Q: What’s the biggest “risk” you’ve taken in your journey as an artist? Creatively, in a business sense, or in life?
GL: I think the biggest risk I have taken was to leave my position as a team leader in a special school setting in a secondary school to teach quilt making. Our youngest daughter had just left school and we were supporting her at University in Melbourne. Financially it was quite a risk but after having breast cancer, my husband and I decided to take a chance and see how things worked out. It was a great decision. My husband is retired and usually accompanies me as we travel to so many amazing and beautiful places. We have friends from so many countries around the world and we even get the opportunity to host some of these friends at our home in Australia. We feel very fortunate.

Learn more about Gloria’s workshop here.
Find out more about Gloria on her website and give her a follow on Facebook.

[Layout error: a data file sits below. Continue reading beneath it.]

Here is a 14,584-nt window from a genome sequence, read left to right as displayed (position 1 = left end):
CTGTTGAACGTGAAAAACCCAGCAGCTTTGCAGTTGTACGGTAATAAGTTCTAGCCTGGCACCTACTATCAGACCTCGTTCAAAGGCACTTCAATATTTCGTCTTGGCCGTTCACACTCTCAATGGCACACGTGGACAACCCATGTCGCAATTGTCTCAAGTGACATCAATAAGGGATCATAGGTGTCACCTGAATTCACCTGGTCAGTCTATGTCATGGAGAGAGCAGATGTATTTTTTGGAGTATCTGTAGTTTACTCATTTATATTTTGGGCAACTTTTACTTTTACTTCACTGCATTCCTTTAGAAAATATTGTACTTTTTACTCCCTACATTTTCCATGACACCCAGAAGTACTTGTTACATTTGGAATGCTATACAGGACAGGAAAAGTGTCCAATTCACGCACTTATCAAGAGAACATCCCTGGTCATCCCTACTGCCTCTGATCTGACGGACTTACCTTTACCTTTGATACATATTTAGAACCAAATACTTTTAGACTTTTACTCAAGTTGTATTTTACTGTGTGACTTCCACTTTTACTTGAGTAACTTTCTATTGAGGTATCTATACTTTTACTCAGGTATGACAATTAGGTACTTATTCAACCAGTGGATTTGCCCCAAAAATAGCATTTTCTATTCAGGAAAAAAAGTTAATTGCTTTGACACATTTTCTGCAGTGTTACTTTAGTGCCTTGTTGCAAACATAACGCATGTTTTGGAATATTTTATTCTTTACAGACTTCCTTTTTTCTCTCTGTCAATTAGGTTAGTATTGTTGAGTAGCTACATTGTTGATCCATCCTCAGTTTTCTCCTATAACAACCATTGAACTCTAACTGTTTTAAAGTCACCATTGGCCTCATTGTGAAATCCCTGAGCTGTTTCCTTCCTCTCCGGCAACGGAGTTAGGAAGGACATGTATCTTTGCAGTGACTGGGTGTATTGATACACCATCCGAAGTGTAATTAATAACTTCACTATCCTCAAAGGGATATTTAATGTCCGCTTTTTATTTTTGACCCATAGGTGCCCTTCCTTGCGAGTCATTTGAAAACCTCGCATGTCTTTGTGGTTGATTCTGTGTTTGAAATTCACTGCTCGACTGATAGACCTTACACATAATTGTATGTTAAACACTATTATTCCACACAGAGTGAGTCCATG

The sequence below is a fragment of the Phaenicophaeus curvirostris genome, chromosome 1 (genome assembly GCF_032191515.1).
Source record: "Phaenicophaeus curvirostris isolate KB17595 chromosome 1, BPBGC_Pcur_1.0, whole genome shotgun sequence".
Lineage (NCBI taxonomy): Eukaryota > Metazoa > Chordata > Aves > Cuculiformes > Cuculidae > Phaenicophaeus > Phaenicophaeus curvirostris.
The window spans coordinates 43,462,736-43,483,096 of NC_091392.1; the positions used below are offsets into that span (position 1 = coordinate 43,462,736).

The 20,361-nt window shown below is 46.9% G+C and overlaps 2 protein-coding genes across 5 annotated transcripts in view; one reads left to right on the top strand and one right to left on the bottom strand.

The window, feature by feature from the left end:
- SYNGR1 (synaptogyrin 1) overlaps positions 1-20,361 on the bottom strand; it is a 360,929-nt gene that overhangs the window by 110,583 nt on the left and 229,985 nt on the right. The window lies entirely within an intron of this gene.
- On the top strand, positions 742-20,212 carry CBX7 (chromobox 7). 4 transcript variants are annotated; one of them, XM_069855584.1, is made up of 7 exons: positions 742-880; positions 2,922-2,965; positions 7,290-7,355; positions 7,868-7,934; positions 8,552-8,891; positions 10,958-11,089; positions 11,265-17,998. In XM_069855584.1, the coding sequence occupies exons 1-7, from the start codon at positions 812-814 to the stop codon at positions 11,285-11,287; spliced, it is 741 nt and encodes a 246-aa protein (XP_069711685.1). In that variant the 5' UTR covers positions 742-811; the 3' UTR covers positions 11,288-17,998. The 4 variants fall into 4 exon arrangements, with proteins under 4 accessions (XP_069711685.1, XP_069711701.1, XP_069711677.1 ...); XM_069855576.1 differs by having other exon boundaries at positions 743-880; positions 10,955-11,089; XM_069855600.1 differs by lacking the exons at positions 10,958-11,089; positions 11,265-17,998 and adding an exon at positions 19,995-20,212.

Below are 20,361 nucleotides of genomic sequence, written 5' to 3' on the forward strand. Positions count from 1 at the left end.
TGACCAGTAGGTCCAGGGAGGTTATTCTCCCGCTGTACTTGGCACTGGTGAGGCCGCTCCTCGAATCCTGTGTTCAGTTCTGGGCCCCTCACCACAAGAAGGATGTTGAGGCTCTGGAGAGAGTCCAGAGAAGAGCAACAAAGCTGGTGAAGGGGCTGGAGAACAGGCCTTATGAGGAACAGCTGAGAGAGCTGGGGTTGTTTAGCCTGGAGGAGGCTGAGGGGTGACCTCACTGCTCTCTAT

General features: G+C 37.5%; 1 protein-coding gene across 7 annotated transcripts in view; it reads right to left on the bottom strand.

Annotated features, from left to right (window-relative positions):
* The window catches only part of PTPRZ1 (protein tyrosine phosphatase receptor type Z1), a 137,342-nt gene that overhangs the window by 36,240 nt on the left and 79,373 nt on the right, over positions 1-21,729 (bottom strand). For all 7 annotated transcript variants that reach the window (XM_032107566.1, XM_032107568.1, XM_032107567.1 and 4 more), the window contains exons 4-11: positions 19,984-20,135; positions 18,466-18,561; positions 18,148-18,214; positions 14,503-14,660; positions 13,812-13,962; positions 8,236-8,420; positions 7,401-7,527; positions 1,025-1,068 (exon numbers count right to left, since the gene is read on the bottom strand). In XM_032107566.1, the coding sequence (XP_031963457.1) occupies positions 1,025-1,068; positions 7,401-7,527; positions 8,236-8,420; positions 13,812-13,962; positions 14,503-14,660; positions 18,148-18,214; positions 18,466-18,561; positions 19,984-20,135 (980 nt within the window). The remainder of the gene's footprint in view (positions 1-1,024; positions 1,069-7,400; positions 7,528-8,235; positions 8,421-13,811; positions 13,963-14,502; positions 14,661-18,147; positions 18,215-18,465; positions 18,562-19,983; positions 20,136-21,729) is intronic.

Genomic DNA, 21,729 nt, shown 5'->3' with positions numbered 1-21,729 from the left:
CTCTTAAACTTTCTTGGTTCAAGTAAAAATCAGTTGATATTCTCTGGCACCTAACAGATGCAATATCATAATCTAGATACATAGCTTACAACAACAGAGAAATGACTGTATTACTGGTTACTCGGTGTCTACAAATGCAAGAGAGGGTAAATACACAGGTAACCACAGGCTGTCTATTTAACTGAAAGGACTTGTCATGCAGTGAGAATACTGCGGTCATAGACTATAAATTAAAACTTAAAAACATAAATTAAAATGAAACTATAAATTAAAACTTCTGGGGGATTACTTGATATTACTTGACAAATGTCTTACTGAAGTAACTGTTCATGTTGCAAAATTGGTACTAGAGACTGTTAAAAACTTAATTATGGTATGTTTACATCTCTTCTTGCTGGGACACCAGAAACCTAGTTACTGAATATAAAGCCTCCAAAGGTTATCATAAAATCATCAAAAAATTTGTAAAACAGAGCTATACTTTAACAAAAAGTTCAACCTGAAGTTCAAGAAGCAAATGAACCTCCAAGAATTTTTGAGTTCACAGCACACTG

Five Questions for Fiber Artist Ann Shaw

We’re so pleased to have fiber artist Ann Shaw joining us for a fall workshop on designing quilts from photographs from October 28-November 3! Before her workshop, Ann took a moment to fill us in on her background and approach to art!

Q: What was your path to becoming a full-time working artist?
AS: Working full-time as a quilt artist blossomed for me after I retired from an academic career as a biological anthropologist and forensic specialist. Though I have been passionate about quiltmaking for many years, I now have enjoy the time and freedom to explore pieced pictorial quilts as a artistic medium. This style of quilting is tactile, has explicit connections to the traditions of patchwork yet poses fascinating challenges such composition, color, texture, and abstraction. For me designing new quilts and sharing my ideas and techniques through teaching and inspiring others are part of the same creative spectrum.